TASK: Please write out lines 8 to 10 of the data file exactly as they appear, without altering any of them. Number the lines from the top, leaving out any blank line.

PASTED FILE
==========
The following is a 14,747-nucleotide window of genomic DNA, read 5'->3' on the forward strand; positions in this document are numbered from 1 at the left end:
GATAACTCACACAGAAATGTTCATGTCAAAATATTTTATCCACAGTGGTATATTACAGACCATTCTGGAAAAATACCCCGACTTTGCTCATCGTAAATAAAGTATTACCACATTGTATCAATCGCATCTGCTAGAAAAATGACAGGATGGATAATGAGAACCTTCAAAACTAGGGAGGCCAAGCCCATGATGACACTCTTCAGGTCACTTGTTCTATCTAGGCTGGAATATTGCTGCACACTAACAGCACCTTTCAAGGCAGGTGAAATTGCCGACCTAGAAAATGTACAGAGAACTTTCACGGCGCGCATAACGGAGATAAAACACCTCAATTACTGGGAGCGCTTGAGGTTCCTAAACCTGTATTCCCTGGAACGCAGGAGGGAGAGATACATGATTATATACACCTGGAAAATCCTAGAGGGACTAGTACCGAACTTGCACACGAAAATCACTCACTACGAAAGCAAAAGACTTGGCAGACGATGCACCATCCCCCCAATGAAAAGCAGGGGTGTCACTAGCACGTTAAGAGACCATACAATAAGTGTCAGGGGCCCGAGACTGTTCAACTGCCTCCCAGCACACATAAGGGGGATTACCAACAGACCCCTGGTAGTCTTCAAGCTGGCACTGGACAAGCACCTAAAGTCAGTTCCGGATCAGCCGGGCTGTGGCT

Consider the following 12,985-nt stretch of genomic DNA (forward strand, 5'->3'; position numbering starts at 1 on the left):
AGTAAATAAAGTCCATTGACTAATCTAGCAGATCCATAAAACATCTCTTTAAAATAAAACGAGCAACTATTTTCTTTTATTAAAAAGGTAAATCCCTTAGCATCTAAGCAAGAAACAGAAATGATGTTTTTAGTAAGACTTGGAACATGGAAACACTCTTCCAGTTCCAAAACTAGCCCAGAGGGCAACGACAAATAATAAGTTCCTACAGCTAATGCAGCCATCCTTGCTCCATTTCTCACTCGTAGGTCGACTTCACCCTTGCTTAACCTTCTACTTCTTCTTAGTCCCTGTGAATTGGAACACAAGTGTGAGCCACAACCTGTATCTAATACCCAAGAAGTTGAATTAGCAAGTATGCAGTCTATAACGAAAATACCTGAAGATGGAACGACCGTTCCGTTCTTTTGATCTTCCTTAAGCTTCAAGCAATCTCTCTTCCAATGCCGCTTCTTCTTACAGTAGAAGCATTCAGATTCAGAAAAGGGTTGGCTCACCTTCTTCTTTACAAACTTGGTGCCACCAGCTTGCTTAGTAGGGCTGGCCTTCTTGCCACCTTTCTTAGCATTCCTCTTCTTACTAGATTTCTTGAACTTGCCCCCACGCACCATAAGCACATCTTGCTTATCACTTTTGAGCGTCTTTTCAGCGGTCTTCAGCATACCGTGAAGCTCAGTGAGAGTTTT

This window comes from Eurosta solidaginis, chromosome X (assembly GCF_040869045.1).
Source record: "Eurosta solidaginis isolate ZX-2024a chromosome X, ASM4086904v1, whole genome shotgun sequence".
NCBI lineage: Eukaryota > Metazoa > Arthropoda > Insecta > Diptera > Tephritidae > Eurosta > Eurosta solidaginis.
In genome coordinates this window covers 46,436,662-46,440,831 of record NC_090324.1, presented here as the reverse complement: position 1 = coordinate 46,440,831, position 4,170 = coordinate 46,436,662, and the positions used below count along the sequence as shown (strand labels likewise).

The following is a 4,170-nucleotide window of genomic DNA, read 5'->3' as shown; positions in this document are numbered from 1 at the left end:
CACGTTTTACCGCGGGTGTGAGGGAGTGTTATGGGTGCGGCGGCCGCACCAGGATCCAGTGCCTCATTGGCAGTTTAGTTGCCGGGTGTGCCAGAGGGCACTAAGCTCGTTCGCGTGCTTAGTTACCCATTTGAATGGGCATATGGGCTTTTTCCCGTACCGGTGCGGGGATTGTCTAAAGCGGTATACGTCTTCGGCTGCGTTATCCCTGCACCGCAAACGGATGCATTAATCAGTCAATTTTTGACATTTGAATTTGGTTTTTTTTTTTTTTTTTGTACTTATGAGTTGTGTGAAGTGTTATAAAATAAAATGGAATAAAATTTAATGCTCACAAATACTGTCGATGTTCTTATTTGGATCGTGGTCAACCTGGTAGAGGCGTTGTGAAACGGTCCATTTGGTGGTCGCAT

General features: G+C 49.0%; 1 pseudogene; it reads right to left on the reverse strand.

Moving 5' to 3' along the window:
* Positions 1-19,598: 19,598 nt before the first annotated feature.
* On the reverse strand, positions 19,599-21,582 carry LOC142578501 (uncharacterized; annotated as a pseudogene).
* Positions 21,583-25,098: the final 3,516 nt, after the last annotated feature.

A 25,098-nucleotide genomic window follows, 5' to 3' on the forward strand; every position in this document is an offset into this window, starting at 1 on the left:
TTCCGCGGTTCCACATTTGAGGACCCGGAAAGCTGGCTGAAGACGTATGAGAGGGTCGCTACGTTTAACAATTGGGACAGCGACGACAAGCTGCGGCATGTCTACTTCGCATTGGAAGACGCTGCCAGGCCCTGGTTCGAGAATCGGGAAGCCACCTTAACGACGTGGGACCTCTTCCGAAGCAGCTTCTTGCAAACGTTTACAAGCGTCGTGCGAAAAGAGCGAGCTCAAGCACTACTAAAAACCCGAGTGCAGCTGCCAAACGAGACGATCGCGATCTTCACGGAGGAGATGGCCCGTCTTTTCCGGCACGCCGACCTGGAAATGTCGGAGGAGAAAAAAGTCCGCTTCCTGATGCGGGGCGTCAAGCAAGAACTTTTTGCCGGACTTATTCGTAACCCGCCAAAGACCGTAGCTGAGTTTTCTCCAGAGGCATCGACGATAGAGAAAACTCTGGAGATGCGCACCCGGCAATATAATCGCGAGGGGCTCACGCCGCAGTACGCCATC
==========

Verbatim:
In genome coordinates this window covers 46,436,662-46,440,831 of record NC_090324.1, presented here as the reverse complement: position 1 = coordinate 46,440,831, position 4,170 = coordinate 46,436,662, and the positions used below count along the sequence as shown (strand labels likewise).

The following is a 4,170-nucleotide window of genomic DNA, read 5'->3' as shown; positions in this document are numbered from 1 at the left end:
CACGTTTTACCGCGGGTGTGAGGGAGTGTTATGGGTGCGGCGGCCGCACCAGGATCCAGTGCCTCATTGGCAGTTTAGTTGCCGGGTGTGCCAGAGGGCACTAAGCTCGTTCGCGTGCTTAGTTACCCATTTGAATGGGCATATGGGCTTTTTCCCGTACCGGTGCGGGGATTGTCTAAAGCGGTATACGTCTTCGGCTGCGTTATCCCTGCACCGCAAACGGATGCATTAATCAGTCAATTTTTGACATTTGAATTTGGTTTTTTTTTTTTTTTTTGTACTTATGAGTTGTGTGAAGTGTTATAAAATAAAATGGAATAAAATTTAATGCTCACAAATACTGTCGATGTTCTTATTTGGATCGTGGTCAACCTGGTAGAGGCGTTGTGAAACGGTCCATTTGGTGGTCGCAT